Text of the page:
According to data from the Joint Commission on Accreditation of Healthcare Organizations, communication problems/failures are the leading cause of sentinel events, medication errors, delays in treatment and infection-associated events. For optimal patient outcome, the healthcare team needs a leader who brings out the best in every member. It can be safely stated that high-performing teams require a leader who does not try to be a hero, but strives to be a multiplier. A leader who creates an open environment that supports and values open respectful communication. Yes, teams need leaders and critical moments require decision-making under the duress of time, but even in those most stressful of times, using everyone’s eyes, ears, and experience can and will enhance performance. Leaders who help the team flourish garner respect. 


Understanding modern leadership requires that we appreciate the differences between a manager and a leader. The attributes associated with a manager include authoritarian, workfocused, planning and budgeting, control, has subordinates, tends to maintain status quo and aims to do things right. A leader innovates, is charismatic, people-focused, sets direction for planning, develops new ideas, imbues trust and does the right thing. In many circumstances in healthcare, clinicians are asked to do both roles simultaneously, creating confusion for staff and the individual as it may not always be clear which role the person is playing. Thus, when possible, it is best to separate these into distinct roles. 


A modern leader strives to make every member of the team feel appreciated and valued. Such a leader avoids using descriptors like “I” and “mine” and instead uses ‘we” and “our”. In meetings they ask for input before offering their opinion so as to avoid stealing a team member’s thunder or biasing the discussion. If a team member feels that they are not valued the modern leader helps that individual participate in creating solutions, so that they can be an active part of the solution and not the problem. This type of leader understands the importance of relationships in achieving results.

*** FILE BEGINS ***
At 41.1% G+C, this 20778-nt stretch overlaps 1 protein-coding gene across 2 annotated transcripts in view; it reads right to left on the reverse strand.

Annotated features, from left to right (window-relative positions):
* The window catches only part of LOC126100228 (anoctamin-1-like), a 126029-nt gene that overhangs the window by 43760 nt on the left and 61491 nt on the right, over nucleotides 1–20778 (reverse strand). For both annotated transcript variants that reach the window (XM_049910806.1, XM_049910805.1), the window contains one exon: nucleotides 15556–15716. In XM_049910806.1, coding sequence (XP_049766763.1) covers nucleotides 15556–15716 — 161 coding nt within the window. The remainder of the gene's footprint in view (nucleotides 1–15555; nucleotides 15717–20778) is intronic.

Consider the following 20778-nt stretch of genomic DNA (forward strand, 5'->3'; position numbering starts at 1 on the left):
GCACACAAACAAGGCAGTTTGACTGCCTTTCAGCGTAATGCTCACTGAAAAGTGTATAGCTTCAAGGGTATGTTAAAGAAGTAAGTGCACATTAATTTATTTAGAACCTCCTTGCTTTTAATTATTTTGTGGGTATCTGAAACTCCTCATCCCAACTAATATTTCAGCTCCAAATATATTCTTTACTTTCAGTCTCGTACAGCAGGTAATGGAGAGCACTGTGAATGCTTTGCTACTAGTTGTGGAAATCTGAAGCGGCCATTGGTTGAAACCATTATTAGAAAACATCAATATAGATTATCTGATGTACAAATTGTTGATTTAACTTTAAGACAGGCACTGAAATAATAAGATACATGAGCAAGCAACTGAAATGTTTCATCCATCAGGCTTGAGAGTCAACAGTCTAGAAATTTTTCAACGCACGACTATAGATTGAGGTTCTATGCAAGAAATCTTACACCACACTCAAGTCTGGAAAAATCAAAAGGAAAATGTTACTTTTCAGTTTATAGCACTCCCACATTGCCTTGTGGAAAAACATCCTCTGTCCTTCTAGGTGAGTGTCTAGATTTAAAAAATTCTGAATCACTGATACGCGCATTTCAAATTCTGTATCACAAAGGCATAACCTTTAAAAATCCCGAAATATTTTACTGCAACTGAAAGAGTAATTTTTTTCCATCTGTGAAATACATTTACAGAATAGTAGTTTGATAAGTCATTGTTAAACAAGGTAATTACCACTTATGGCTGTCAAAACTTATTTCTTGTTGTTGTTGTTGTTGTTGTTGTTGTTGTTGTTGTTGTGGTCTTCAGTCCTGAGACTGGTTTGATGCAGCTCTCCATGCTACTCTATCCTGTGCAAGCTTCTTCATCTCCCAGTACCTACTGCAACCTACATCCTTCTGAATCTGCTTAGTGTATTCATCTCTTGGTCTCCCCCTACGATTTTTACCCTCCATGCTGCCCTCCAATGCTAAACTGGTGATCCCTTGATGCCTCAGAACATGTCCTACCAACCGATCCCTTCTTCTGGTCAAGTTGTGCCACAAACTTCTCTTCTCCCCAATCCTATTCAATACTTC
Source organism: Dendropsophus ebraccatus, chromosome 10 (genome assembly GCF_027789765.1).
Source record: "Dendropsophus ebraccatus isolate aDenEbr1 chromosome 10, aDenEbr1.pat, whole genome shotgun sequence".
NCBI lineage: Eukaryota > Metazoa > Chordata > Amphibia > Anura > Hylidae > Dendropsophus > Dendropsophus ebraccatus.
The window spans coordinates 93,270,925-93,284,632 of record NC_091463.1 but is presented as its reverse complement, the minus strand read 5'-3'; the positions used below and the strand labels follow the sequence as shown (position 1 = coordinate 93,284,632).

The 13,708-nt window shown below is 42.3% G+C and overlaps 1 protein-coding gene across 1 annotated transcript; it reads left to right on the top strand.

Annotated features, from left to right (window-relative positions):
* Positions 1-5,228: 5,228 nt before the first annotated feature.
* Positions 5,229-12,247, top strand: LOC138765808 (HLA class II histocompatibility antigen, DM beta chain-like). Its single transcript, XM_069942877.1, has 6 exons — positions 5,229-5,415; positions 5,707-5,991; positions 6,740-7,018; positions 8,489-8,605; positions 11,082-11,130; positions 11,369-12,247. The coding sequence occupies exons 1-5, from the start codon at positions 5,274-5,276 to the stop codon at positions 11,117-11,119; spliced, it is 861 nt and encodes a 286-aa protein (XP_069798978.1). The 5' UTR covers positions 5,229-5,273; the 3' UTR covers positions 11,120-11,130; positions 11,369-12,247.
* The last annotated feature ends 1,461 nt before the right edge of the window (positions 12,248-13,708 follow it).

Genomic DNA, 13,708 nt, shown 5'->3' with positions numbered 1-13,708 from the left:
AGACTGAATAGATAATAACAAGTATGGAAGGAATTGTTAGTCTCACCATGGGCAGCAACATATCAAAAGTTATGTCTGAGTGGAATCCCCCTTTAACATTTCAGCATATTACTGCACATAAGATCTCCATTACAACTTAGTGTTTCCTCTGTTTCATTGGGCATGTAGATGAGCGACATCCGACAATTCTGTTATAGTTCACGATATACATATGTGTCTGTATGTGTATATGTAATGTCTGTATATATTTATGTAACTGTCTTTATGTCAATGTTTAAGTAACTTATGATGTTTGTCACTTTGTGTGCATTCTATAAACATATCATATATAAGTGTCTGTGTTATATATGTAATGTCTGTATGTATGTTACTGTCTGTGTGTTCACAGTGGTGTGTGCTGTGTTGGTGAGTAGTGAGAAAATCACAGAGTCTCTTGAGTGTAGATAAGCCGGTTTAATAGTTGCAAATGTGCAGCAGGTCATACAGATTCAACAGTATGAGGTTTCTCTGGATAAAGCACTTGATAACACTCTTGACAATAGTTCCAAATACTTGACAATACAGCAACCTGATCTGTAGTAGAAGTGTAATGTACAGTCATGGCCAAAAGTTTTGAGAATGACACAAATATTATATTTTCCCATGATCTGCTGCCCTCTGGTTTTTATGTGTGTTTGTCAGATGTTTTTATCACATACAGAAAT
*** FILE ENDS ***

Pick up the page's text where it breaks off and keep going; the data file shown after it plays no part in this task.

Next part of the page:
The modern leader focuses at strengths while admitting there are barriers. This sounds easy, but it is not. Too often, we only see the reasons that things can’t be changed or improved. Team members may have a significant amount of pent-up frustration from having tried to facilitate change but having failed or perceiving that the system failed them. Getting everyone to focus on the positive requires practice. It requires a leader to be empathetic. Leaders must appreciate that although things may not have been different in the past, by facilitating and coaching everyone into being co-creators, only then will change, improvement and innovation flourish. These additional inputs are beneficial in such complex systems.


This philosophy affects how they see events and how they structure and conduct meetings. Thus the modern leader spends the majority of time in meetings on identifying what works and what the team does well so that those elements are translated into other domains. The team is encouraged to build from success instead of focusing at the negative. Then, only after working through the strengths, is everyone asked to identify 1-2 barriers. This avoids the barrier discussion from being up front, encourages folks to think about solutions first and not the negative, yet still recognises that barriers exist and need to be addressed. The agenda should be crafted in a manner that mirrors this approach of learning from the positives before getting to the negatives (barriers).